That's an interesting observation, and yes, it's true. I tend to talk even talkative, but in return I expect the same from my opponent and I'm disappointed if there is nothing. And I precompile conversations (or letters) in the background. That's why I was so shocked when I was called by the woman from the Stuttgart area, which I met through a dating site, completely without forwarning.
What I also find very interesting is the deep insight into the dynamics of a relationship between INTP and INTJ:
Both INTJs and INTPs are often perceived to be cold, unfeeling, and emotionally distant. We are not as skilled as other types at displaying and communicating emotion, but we do experience emotions very deeply and have a strong need for emotional intimacy—albeit with very few people.
I react to extreme stress by crying, and I have to vent, rant, and talk things out in order to feel better. My husband reacts to stress by distancing himself and turning inward to process things alone. (Being an introvert I am generally the same way with others. But I consider KJ an emotional extension of myself, and I have to share my feelings with him in order to feel better.)
Such a plan to avoid a relationship crisis can only be the product of two NT types, that's such a stereotype ... to write an instruction manual. But on the other hand it should really help:
Last year we wrote out an action plan for reconciling our incompatible stress management methods. Here are some of our resolutions:
- I will cry whenever I need to instead of trying to hold it in, which inevitably makes it worse. It’s easier for KJ to deal with crying in several short bursts than one long jag. I will let him know as soon as I feel like I might cry, so it doesn’t catch him by surprise.
- When he’s stressed out, he will talk about it with me before processing it in a solitary fashion, so I know what’s going on.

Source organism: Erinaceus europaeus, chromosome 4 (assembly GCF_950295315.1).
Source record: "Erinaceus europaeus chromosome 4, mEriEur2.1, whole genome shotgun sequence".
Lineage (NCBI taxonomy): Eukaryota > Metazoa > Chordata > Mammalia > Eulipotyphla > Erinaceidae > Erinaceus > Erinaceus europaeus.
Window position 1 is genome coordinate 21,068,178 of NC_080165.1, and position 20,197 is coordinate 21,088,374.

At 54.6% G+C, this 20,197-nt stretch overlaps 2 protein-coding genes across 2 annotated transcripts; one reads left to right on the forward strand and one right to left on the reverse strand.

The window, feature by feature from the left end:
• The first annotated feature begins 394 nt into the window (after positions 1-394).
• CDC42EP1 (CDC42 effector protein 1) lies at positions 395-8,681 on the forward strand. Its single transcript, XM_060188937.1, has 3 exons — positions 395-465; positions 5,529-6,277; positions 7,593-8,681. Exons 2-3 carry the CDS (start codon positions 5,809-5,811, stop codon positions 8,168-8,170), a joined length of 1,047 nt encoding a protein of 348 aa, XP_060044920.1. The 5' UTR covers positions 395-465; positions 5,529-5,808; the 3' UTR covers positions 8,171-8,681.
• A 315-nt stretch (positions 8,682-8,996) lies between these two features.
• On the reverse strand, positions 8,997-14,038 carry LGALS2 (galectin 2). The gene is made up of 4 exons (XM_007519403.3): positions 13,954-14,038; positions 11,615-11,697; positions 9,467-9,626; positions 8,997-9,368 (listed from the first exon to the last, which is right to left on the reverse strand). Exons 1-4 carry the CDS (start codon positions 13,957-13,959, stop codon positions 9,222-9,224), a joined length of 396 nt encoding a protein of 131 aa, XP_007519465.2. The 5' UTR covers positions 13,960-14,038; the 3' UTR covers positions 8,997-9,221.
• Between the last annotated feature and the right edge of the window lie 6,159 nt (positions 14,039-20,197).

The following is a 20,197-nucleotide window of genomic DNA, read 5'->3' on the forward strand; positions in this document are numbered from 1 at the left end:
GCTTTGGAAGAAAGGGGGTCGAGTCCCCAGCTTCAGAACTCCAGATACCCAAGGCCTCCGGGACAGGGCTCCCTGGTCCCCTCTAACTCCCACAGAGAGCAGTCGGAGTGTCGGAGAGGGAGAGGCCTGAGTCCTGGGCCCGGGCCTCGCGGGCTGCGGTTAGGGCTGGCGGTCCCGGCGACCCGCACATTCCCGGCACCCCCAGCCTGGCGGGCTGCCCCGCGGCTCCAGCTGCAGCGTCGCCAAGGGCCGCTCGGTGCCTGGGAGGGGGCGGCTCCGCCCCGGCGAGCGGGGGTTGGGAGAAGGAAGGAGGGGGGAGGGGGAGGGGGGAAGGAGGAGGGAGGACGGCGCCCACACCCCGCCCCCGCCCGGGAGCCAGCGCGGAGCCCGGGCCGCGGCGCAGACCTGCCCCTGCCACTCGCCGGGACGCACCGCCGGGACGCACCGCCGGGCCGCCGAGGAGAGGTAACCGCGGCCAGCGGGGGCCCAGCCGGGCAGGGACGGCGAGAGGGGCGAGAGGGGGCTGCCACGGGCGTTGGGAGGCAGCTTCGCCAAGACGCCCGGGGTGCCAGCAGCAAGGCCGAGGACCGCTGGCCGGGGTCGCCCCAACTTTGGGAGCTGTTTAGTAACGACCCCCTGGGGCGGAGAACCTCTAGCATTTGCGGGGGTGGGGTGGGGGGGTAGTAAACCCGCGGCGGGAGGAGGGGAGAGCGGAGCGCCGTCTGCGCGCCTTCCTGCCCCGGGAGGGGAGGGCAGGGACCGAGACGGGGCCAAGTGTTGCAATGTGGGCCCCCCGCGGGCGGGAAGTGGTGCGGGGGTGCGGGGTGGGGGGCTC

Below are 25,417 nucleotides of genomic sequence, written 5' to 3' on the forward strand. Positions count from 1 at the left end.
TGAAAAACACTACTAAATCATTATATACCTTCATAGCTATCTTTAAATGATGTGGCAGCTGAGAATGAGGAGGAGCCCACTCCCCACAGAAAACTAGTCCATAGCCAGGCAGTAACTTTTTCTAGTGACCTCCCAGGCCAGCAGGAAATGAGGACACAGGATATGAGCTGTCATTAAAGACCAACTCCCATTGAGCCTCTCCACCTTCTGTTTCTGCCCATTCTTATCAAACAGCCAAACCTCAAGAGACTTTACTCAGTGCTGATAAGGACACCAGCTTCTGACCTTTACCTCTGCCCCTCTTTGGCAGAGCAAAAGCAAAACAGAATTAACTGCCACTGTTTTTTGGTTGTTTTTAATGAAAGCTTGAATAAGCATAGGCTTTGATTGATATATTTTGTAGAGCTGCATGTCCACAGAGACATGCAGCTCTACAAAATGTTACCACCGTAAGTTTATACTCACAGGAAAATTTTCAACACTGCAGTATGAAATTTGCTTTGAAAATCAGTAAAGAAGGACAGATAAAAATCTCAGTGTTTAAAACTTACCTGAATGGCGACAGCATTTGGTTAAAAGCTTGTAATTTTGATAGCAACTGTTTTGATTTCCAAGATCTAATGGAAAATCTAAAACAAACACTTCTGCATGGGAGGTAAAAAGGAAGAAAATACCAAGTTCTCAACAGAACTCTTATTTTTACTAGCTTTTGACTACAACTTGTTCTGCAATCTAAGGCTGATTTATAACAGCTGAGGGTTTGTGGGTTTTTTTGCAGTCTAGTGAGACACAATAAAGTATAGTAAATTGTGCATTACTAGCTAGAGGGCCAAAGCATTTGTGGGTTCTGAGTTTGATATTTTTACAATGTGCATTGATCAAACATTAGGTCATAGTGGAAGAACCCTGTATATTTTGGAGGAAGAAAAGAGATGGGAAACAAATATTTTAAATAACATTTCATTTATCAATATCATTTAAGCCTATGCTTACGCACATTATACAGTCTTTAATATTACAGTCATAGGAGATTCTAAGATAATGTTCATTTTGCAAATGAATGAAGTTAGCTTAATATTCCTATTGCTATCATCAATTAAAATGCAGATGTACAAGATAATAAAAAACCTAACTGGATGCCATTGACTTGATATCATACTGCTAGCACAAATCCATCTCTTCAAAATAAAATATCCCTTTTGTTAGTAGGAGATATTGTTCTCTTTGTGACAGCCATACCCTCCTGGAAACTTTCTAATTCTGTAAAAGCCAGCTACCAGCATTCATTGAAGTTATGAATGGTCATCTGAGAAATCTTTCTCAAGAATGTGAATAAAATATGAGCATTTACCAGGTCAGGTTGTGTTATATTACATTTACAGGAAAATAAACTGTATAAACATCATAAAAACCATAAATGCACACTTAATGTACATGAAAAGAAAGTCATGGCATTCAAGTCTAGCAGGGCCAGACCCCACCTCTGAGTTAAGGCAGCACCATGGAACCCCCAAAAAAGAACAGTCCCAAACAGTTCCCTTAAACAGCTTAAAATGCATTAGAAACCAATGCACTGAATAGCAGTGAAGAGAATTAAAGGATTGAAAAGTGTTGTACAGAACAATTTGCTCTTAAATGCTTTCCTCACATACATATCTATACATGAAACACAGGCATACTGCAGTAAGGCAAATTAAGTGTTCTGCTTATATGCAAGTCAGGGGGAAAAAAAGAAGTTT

- We will talk about things that stress us out as soon as they arise, instead of letting it build up and becoming grumpy towards each other.
- Once a week, we will sit down and have an emotional check-in where we both talk in-depth about our feelings over the past week.
And last, but not least the meaning or better the relationship between P and J and the future or the present, how the sense of the current situation and its classification is different:
As a P, I am able to live in the present really well because I’m constantly taking in information about present experiences and processing them. While I was single in the years between college and meeting my husband, I filled my life with activities and experiences that I enjoyed doing alone. My future was open, and even though I wanted to fall in love and have a family, I knew there was a possibility that might never happen, and I was okay with it because I was happy.
My husband’s mind-space is always in the future because as a J, he loves to make plans. It was always his goal to have a family, and many of his other plans and decisions in life depended on it. Without that piece of the puzzle, he wasn’t able to proceed with other plans, and he wasn’t able to enjoy the present when the future was unknown.
When we’re apart during the week, he doesn’t feel very lonely because the big picture is still present to him. Having our family motivates him and gives him the sense of purpose that he needs, whereas I am more prone to forgetting things that are not present. I enjoy the “now” of being with my family more than our future plans.